Jumping into speech therapy: how moving sessions to Gia’s ‘happy place’ helped her smash her goals

Our Clinicians never hesitate to adapt their therapy – and session location – to help participants reach their goals. For young participant Gia, speech pathologist Natalie Paull decided to move their sessions to the pool – aka Gia’s ‘happy place’ – to help her gain new and vital skills for communicating her thoughts and feelings.

“Gia’s level 3 autism spectrum disorder (ASD) and co-occurring diagnoses of severe expressive and receptive language disorder, attention deficit hyperactivity disorder (ADHD), and abdominal pain present her with significant challenges across all areas of daily living and she is dependent on her family and support workers for all daily activities, including eating, drinking, showering and toileting,” says Natalie.

Gia is non-speaking and before starting her sessions with Natalie relied on her formal and informal supports to interpret her body language, facial expressions, and vocalisations to have her needs and wants met.

Another challenge was Gia’s bouts of negative behaviour. “Gia can become aggressive due to pain associated with cramping, muscle issues, and being unable to effectively communicate what she needs, where she is experiencing pain, and what she would like to do,” explains Natalie.

Gia’s goals

Gia’s 12-month NDIS plan’s goals are to increase her ability to communicate her wants, needs, thoughts and feelings and grow her capacity to ask when she needs help or wants an activity to continue or stop through a communication method of her choice.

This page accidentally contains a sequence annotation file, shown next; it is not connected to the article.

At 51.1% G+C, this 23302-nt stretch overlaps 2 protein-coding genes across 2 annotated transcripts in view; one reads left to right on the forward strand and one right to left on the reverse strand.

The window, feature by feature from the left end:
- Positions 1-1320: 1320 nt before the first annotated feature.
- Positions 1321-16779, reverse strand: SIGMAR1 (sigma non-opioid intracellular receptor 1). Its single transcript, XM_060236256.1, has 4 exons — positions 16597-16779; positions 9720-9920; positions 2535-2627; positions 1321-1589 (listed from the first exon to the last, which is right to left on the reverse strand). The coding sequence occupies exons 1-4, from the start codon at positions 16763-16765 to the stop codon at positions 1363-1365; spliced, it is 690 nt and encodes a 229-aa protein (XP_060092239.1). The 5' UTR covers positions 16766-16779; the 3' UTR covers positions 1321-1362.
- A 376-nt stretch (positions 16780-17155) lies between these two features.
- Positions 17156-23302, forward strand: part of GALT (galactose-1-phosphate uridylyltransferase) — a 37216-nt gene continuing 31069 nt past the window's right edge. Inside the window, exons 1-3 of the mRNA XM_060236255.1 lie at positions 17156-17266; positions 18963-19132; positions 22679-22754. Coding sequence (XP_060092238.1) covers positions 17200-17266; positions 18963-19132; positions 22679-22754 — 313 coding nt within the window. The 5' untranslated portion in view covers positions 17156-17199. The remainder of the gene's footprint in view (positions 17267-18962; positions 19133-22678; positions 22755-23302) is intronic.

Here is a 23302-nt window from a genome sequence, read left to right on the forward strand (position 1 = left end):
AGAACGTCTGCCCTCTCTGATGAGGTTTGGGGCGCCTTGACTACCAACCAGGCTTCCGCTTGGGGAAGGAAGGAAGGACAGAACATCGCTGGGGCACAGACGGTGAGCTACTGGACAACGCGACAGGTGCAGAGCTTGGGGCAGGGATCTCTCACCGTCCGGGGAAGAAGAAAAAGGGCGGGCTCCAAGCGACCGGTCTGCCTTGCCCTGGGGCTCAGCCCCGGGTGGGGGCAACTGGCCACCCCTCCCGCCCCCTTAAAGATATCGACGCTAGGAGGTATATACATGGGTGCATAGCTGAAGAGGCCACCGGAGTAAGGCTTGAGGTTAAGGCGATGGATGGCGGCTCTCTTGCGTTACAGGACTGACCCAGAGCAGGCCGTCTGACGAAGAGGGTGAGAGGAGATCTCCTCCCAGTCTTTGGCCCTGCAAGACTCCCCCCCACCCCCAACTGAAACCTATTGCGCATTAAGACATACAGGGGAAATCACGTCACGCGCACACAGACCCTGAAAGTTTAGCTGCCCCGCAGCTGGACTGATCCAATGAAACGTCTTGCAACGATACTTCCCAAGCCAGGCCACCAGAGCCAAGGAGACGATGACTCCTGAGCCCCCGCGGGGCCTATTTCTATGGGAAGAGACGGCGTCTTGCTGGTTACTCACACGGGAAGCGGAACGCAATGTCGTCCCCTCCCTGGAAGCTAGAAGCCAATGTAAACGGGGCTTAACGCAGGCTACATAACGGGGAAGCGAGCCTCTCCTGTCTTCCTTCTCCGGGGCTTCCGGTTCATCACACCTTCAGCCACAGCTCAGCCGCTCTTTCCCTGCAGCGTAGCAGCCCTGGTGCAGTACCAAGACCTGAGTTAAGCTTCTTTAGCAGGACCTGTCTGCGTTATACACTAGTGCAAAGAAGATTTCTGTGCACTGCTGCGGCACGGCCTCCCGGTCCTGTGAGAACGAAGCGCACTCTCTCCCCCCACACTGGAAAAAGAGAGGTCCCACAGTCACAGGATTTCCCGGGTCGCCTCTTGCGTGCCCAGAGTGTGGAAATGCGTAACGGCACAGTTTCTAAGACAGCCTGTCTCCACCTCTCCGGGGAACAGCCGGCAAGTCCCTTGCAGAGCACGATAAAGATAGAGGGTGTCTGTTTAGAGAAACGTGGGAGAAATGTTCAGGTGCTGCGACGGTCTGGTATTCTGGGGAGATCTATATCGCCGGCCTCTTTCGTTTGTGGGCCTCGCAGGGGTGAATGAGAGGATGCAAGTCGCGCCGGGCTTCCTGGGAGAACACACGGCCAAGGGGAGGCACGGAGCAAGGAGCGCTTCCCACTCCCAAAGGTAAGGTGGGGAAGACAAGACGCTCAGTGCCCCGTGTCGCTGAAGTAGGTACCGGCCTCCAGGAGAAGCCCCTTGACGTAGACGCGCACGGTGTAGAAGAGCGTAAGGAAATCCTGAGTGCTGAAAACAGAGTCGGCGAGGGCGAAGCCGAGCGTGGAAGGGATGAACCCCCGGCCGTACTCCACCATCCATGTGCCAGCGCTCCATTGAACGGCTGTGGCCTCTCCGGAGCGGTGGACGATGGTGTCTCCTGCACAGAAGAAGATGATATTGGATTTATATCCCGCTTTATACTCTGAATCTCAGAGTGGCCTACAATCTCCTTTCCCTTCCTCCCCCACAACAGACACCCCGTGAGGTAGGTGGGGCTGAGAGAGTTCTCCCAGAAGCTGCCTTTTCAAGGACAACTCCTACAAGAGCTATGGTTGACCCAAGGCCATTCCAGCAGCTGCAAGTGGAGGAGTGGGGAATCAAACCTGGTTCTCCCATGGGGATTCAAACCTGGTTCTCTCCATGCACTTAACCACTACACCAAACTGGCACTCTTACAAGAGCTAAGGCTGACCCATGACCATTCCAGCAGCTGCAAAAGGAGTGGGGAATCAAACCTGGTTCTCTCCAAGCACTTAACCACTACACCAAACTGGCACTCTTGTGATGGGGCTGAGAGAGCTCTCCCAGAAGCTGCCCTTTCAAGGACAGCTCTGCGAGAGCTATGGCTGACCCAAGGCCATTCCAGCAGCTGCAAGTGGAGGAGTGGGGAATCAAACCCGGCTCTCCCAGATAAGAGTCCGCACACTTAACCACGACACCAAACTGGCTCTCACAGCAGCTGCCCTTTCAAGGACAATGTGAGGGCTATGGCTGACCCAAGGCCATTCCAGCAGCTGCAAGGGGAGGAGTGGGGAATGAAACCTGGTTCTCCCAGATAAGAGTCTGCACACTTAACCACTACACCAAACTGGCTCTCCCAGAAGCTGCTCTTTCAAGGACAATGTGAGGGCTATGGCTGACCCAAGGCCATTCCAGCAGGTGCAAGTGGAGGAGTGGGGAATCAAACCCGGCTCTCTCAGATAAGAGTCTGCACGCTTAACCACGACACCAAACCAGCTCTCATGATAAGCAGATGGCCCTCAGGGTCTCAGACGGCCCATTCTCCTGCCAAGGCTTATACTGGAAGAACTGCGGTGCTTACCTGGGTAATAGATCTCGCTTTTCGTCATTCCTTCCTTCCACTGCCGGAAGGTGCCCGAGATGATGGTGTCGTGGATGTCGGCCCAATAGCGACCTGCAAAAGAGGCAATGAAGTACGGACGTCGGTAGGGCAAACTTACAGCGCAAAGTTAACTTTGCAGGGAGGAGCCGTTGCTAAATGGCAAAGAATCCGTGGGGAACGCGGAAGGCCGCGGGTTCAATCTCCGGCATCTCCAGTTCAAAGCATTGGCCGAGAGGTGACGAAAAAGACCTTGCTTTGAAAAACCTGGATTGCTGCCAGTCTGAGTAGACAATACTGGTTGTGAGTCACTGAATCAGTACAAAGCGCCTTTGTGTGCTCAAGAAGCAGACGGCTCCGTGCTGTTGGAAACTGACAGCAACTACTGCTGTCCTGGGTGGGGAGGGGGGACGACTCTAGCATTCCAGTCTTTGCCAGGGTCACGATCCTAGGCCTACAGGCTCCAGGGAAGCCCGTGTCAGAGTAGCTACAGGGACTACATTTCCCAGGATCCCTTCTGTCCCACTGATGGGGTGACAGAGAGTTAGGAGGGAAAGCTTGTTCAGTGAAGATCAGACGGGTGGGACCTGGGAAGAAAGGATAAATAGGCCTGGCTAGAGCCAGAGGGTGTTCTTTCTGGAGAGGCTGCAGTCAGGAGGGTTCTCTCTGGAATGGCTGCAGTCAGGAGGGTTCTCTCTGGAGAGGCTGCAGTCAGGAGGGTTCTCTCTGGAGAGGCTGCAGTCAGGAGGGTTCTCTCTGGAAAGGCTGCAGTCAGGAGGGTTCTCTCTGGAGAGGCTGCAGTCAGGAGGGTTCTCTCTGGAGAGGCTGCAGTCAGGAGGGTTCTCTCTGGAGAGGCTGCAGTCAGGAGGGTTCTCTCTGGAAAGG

Natalie also supported Gia to be as regulated as possible during her speech pathology sessions, so she could attend to activities that model language through both low and high-tech augmentative and alternative communication (ACC).

Taking to the water to regulate and learn

As Gia is most regulated when she is in the water – her ‘happy place’ – Natalie held play sessions in her pool, introducing low-tech ACC first in the form of water-proof laminated language boards to model language.

“I would point to each language icon and say the word or words of that icon. For example, I’d point to the ‘I like’ icon and say “I like swimming Gia”, or point to the ‘more’ icon and say “I think you want more splashing”,” explains Natalie.

Fast lane to smashing goals

In just a few months, Gia built a strong rapport with Natalie, often leading her by the hand to indicate what she would like to do next. Gia’s progress was also helped by having her old high-tech ACC device replaced with a new one that is set up to meet her needs more effectively.

“Gia now communicates ‘more’ by pointing to her low-tech ACC visuals and has jumped in the pool to regulate to then attend modelling and prompting of AAC with me for an extended period of time, as her body feels more able to engage,” explains Natalie.

“Working with Gia is so much fun. She is an affectionate little girl with big ideas and interests. It is an incredibly rewarding experience to be able to open up the world for her through communication and play, and it’s gratifying to be a part of a team who advocates for her and her needs because I know we are going to achieve great things for her!”

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